Happy Good Friday. Let’s remember what we, as Christians, celebrate on this day:
21 A certain man from Cyrene, Simon, the father of Alexander and Rufus, was passing by on his way in from the country, and they forced him to carry the cross. 22 They brought Jesus to the place called Golgotha (which means “the place of the skull”). 23 Then they offered him wine mixed with myrrh, but he did not take it. 24And they crucified him. Dividing up his clothes, they cast lots to see what each would get.
25 It was nine in the morning when they crucified him. 26 The written notice of the charge against him read: THE KING OF THE JEWS.
27 They crucified two rebels with him, one on his right and one on his left. [a]29 Those who passed by hurled insults at him, shaking their heads and saying, “So! You who are going to destroy the temple and build it in three days, 30 come down from the cross and save yourself!” 31 In the same way the chief priests and the teachers of the law mocked him among themselves. “He saved others,” they said, “but he can’t save himself! 32 Let this Messiah, this king of Israel, come down now from the cross, that we may see and believe.” Those crucified with him also heaped insults on him.
33 At noon, darkness came over the whole land until three in the afternoon. 34 And at three in the afternoon Jesus cried out in a loud voice, “Eloi, Eloi, lema sabachthani?” (which means “My God, my God, why have you forsaken me?”).[b]
35 When some of those standing near heard this, they said, “Listen, he’s calling Elijah.”
36 Someone ran, filled a sponge with wine vinegar, put it on a staff, and offered it to Jesus to drink. “Now leave him alone. Let’s see if Elijah comes to take him down,” he said.
37 With a loud cry, Jesus breathed his last.
38 The curtain of the temple was torn in two from top to bottom. 39 And when the centurion, who stood there in front of Jesus, saw how he died,[c] he said, “Surely this man was the Son of God!”
40 Some women were watching from a distance. Among them were Mary Magdalene, Mary the mother of James the younger and of Joseph,[d] and Salome. 41 In Galilee these women had followed him and cared for his needs. Many other women who had come up with him to Jerusalem were also there. (Mark 15:21-41)
Happy Earth Day:
“Environment is all of America and its problems. It is rats in the ghetto. It is a hungry child in a land of affluence. It is housing not worthy of the name; neighborhoods not fit to inhabit.” (Senator Gaylord Nelson, founder of Earth Day)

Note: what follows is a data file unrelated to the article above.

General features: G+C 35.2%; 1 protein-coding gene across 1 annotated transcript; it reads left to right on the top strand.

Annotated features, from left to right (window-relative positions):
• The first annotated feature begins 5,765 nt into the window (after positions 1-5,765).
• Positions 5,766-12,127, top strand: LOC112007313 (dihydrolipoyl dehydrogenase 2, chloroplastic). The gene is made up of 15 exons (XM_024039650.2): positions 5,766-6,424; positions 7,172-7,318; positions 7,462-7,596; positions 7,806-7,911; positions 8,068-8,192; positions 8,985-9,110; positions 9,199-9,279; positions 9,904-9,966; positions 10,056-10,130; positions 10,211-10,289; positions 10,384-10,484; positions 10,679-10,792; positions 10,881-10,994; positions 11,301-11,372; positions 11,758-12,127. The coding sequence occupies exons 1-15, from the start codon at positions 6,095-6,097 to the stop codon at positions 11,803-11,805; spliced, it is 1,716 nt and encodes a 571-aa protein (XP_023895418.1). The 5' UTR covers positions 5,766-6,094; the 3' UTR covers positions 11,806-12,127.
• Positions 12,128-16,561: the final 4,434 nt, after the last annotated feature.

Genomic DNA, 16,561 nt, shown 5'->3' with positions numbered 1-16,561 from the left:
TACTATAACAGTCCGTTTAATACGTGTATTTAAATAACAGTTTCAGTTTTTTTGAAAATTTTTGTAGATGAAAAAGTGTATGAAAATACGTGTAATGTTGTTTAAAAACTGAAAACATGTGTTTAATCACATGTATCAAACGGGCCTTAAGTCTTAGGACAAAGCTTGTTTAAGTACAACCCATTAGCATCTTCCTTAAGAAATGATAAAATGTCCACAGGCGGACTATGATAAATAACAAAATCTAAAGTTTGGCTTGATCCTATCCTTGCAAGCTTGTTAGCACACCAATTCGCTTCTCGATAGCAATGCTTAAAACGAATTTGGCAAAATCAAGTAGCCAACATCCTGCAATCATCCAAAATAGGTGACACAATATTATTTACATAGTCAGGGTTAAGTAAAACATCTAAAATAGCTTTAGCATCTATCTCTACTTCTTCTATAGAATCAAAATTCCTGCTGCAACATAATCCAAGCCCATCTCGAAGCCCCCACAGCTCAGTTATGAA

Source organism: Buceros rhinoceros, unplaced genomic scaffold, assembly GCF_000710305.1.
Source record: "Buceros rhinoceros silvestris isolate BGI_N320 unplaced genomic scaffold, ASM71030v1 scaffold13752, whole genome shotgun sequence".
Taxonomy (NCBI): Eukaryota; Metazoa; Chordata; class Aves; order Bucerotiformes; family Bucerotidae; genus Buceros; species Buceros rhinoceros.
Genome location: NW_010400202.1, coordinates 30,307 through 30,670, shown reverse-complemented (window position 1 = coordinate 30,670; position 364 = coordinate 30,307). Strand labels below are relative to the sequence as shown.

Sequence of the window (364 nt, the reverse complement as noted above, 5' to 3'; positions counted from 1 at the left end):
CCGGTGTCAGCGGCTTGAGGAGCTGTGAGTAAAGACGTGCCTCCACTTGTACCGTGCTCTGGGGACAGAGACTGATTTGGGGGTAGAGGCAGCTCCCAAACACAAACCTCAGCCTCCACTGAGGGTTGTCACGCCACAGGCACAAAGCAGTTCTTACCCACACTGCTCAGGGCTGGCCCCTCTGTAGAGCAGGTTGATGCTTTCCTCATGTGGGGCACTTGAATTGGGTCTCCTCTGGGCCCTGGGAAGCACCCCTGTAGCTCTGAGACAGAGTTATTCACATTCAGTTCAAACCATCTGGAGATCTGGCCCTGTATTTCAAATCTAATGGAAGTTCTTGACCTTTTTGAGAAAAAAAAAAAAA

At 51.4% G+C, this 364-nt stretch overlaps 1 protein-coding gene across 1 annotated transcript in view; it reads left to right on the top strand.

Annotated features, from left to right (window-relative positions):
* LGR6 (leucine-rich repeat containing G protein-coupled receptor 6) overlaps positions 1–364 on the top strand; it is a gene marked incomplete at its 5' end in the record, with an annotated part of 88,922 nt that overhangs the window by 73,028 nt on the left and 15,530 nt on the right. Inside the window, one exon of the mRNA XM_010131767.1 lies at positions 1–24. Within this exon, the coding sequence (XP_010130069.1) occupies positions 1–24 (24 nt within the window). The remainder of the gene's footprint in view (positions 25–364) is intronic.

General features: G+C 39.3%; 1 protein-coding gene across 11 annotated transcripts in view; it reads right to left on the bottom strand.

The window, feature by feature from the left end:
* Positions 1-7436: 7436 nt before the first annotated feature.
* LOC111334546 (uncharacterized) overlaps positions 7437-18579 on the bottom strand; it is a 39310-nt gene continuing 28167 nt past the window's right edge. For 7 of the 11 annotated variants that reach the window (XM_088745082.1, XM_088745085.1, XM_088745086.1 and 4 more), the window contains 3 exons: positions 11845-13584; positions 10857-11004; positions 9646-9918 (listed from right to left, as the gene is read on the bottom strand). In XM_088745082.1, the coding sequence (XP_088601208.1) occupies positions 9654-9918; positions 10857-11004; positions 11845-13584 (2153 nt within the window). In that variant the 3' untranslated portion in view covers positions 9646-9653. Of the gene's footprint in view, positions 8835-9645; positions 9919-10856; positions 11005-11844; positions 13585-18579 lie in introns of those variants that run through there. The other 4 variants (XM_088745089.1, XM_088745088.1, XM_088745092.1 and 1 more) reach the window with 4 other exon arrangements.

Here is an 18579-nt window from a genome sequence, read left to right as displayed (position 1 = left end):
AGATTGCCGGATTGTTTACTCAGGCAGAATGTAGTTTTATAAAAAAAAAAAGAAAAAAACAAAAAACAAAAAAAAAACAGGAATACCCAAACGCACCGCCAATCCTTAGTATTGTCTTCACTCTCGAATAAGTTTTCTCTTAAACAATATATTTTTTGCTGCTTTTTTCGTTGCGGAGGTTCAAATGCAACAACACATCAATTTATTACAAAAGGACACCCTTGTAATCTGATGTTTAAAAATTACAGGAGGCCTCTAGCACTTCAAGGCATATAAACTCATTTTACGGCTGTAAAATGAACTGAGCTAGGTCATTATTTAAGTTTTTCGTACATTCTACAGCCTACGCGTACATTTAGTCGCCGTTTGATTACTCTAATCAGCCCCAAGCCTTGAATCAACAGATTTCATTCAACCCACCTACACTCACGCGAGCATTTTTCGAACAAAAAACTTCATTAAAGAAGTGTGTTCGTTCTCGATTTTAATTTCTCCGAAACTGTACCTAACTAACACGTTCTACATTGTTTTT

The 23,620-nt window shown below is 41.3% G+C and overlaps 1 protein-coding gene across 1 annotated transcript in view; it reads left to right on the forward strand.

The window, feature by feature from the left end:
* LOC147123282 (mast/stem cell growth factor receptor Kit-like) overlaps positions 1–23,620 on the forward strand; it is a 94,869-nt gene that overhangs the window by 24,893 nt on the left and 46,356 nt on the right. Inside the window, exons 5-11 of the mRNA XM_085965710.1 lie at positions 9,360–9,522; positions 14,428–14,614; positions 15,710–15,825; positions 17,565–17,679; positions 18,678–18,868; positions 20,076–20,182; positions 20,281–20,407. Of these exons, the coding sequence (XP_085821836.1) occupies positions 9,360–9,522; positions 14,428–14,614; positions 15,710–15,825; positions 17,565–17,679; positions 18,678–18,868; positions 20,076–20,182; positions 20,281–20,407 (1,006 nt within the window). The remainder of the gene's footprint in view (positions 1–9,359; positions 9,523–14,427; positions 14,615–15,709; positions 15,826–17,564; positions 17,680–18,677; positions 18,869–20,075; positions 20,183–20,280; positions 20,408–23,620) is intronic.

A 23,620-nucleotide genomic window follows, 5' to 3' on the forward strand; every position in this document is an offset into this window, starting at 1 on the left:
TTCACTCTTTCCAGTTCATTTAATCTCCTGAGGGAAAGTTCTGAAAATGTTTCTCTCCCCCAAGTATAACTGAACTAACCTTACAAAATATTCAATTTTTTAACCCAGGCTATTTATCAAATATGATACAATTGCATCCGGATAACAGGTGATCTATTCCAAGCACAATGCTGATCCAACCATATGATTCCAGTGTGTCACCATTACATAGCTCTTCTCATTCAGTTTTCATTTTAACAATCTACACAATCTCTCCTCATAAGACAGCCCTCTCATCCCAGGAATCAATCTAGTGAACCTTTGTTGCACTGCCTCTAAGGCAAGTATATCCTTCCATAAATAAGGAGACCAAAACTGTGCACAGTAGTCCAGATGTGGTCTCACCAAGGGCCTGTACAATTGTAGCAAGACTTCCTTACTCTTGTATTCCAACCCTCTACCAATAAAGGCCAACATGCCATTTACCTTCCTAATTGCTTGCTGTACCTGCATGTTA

As a Christian environmentalist, I feel it would be remiss of me to not celebrate both parts of today. In fact, I’ve been looking forward to writing this blog post since the beginning of Lent.
Since the first Earth Day in 1970, this is the first time that Earth Day has fallen on Good Friday. As one who believes that God calls His people to take care of everything He created, I think that this is an AWESOME holiday mash-up.
Jesus died to redeem us for our sins, but that redemption was for the whole of His creation, not just for humanity. In Colossians, Paul writes:
15 The Son is the image of the invisible God, the firstborn over all creation. 16 For in him all things were created: things in heaven and on earth, visible and invisible, whether thrones or powers or rulers or authorities; all things have been created through him and for him. 17 He is before all things, and in him all things hold together. 18 And he is the head of the body, the church; he is the beginning and the firstborn from among the dead, so that in everything he might have the supremacy. 19 For God was pleased to have all his fullness dwell in him, 20 and through him to reconcile to himself all things, whether things on earth or things in heaven, by making peace through his blood, shed on the cross. (Col. 1: 15-20)
In Jesus, all things were created. Not just you and me and the rest of humanity over the globe, but every animal, every plant, every grain of sand and dust. Every water molecule and gas atom. All things were created through Him and for Him. Jesus has supremacy in everything. And God’s fullness dwells in Jesus, and through Jesus God reconciled Himself to all things on earth or heaven–every plant, animal, grain of sand or dust, molecule of water or atom of gas–by making peace through Jesus’ blood shed on the cross.
If we believe that on Good Friday long ago Jesus shed his blood to redeem us, then, according to Colossians, we must believe he died to redeem the rest of creation too. So as we celebrate this Good Friday, let’s also celebrate Earth Day by remembering God’s creation. God calls us to be stewards of the earth, not tyrants over the weakest in His world. So let us now live like everything has been redeemed by Christ’s blood, because it has.